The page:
Labour Member of Parliament Patrick Tay called on the Government late last week to expand, extend and enhance the Employment Act (EA) to have Singapore’s laws stay relevant in his latest opinion piece on this site.
The Manpower Ministry states that the Employment Act is Singapore’s main labour law that “provides for the basic terms and working conditions for all types of employees, with some exceptions”. The law states the rights of workers and the obligations of both workers and employers.
So, what will workers get if the Government accepts Mr Tay’s recommendations?
PMEs earning more than $4,500 a month will have equal protection and rights.
With the mention of “exceptions”, we realise that not all employees are covered under the Employment Act. One group is the professionals, managers and executives (PMEs) earning more than $4,500.
Let’s take for instance the real-life case of Mr Lim (not his real name), who received immediate notice of termination of his employment.
Mr Lim used to work as a general manager and believed he was a victim of disguised retrenchment.
In his two years at the company, Mr Lim had always done well at work and even received praises by the head office right up to the point of his termination.
However, since Mr Lim was a PME who earned more than $4,500 a month and not covered under the Employment Act, there was only so much relevant authorities like the Manpower Ministry and unions could do.
As rightly put by Mr Tay in his blog, the number of PMEs is on the rise and one day will form most of the workforce. There is a good chance that we will see more cases like Mr Lim’s in the years to come if the salary cap is not removed.
Mr Tay also said that some management will cite the salary ceiling in the Employment Act when unions try to collectively negotiate for PMEs above the salary of $4,500. Removing this ceiling under the Act will lend more weight to unions and allow them to truly collectively represent all workers.
Of course, we can argue that there is the Employment Claims Tribunal (ECT) and Tripartite Alliance for Dispute Management (TADM) to help resolve disputes for PMEs, but as Mr Tay pointed out, those have its limitations as well. Which brings us to the next point.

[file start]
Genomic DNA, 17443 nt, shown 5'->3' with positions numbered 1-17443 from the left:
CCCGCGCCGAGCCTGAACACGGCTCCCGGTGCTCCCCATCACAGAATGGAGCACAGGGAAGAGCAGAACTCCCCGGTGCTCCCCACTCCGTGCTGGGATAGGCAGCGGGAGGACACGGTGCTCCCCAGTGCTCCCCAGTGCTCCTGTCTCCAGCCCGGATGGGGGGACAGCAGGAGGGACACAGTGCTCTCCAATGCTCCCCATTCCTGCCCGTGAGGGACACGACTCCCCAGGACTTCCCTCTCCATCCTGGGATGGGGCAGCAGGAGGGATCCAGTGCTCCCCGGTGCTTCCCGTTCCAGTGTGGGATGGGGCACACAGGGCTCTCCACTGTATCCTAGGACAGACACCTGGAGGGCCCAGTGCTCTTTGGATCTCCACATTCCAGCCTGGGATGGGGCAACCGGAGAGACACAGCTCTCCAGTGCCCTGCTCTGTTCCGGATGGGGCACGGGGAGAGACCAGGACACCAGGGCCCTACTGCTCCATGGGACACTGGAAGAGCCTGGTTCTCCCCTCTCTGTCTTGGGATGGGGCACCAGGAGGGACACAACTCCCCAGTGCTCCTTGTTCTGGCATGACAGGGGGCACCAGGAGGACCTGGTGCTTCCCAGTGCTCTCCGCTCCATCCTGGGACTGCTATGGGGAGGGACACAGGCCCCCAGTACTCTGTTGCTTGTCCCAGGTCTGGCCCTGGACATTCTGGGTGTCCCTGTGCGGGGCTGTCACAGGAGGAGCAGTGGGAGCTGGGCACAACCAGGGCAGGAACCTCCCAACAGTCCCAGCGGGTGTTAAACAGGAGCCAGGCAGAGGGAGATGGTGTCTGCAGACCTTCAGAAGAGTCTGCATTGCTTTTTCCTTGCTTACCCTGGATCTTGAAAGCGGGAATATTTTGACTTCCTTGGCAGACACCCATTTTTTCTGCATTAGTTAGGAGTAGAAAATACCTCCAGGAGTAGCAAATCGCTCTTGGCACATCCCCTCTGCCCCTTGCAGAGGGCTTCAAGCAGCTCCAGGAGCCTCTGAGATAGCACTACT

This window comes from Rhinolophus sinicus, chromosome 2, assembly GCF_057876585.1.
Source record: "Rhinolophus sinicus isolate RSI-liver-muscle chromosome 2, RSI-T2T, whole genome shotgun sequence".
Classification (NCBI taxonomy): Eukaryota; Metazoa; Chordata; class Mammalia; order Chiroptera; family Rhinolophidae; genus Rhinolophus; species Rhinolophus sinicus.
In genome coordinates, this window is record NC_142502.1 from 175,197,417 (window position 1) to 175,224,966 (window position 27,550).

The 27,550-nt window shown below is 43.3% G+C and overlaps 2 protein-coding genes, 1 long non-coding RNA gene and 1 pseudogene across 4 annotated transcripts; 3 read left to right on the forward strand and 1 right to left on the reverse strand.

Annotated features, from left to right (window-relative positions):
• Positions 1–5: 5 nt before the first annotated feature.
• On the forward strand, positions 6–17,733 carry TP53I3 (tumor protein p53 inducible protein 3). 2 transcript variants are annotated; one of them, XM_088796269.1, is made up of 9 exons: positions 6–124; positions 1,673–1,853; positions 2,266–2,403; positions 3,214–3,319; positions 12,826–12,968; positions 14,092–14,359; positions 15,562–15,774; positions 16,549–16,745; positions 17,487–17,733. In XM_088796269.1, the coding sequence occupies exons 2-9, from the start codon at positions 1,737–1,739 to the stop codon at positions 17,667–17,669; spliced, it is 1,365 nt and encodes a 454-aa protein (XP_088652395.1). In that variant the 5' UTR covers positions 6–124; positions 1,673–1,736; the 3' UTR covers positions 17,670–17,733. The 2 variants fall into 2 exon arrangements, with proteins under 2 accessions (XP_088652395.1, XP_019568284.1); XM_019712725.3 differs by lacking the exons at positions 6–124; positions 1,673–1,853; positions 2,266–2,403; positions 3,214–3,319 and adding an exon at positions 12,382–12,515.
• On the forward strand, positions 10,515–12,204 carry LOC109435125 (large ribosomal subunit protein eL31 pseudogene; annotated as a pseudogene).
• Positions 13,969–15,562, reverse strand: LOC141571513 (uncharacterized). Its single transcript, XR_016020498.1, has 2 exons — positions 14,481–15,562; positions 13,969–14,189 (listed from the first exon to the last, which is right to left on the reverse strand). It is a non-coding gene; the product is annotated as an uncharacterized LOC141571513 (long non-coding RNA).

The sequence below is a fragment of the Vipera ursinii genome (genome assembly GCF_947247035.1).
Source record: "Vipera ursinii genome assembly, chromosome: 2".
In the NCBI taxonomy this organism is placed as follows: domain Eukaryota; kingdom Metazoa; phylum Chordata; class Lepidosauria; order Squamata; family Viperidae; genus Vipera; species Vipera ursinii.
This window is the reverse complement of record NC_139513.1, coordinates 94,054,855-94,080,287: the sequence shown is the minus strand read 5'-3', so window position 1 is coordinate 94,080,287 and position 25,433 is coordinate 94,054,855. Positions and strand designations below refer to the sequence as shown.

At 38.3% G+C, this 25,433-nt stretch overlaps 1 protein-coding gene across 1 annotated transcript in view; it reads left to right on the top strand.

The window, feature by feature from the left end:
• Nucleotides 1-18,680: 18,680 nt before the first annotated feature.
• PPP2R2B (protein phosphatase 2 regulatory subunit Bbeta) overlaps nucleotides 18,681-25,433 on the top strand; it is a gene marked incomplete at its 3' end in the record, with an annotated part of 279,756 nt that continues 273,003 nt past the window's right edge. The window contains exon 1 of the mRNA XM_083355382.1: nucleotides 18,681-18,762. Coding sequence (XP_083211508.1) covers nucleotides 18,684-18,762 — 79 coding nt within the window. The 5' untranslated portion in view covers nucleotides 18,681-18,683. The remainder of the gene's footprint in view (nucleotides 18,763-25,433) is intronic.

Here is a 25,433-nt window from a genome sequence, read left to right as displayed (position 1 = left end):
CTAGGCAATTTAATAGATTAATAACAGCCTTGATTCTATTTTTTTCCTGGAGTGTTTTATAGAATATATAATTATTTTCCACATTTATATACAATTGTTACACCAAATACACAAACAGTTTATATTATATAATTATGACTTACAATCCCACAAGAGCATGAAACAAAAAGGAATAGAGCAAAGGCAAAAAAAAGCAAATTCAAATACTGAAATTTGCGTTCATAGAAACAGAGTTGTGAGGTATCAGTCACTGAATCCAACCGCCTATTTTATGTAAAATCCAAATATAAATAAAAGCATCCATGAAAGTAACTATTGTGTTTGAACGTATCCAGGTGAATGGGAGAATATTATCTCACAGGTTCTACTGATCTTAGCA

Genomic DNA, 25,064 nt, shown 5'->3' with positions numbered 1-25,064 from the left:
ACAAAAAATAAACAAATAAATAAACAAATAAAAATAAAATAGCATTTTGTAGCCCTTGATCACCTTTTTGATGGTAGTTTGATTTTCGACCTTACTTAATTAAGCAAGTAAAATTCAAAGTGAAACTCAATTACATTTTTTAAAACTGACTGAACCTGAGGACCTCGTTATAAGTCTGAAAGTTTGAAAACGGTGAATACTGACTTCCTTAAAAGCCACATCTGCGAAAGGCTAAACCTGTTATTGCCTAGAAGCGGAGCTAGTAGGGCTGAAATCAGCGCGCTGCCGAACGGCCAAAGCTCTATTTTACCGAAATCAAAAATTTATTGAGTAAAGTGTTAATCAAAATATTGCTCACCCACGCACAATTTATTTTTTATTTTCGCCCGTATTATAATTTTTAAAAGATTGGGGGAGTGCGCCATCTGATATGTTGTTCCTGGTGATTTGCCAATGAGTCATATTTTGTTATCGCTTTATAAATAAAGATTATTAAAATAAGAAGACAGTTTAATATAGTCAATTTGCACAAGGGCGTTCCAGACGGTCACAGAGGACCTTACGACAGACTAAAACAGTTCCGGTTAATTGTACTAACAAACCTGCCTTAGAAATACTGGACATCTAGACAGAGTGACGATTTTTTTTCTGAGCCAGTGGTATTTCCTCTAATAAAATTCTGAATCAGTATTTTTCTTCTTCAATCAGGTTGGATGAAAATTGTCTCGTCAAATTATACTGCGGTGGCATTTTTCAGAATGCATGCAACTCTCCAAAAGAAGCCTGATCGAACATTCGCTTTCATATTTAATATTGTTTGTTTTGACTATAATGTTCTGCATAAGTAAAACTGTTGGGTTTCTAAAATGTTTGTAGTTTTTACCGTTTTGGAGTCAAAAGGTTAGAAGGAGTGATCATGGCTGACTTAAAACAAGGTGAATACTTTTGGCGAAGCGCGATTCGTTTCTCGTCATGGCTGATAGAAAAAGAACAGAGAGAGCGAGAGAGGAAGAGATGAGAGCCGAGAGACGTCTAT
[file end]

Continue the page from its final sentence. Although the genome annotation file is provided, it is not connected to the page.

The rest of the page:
The ECT will be able to cover wrongful dismissal cases beyond salary related claims.
As mentioned above, PMEs who earn more than $4,500 can bring their cases to the ECT for a speedier resolution of their disputes. However, those are limited to salary-related claims.
Union members can count on their union to help them file individual cases to the Manpower Ministry. But what about those without unions to back them up?
So, if Mr Tay’s call is heard, the ECT will be empowered to cover wrongful dismissal cases, which would undoubtedly give PMEs a more holistic form of protection.
More non-workmen and workmen will be entitled to overtime pay.
But what exactly are workmen and non-workmen?
Manpower Minister Lim Swee Say gave us this definition in Parliament in July 2016.
He said: “‘Workmen’ refer to blue-collar workers who operate machinery and vehicles or are involved in manual labour, such as cleaners, construction workers and labourers. ‘Non-workmen’ refer to white-collar workers who are not in managerial or executive positions, such as clerks and receptionists.”
One part of the Employment Act covers the work hours and entitlement of workers for overtime hours – but it has a salary-limit. Only non-workmen earning less than $2,500 and workmen earning less than $4,500 are entitled to overtime pay.
The last time the threshold was raised for the salary of non-workmen under the law was in 2014, where it was increased from $2,000 to $2,500. The salary threshold of workmen, however, remained constant at $4,500.
So, if the Government accepts the call to raise the wage limit, we should start seeing more workers being fairly compensated for clocking more hours at work.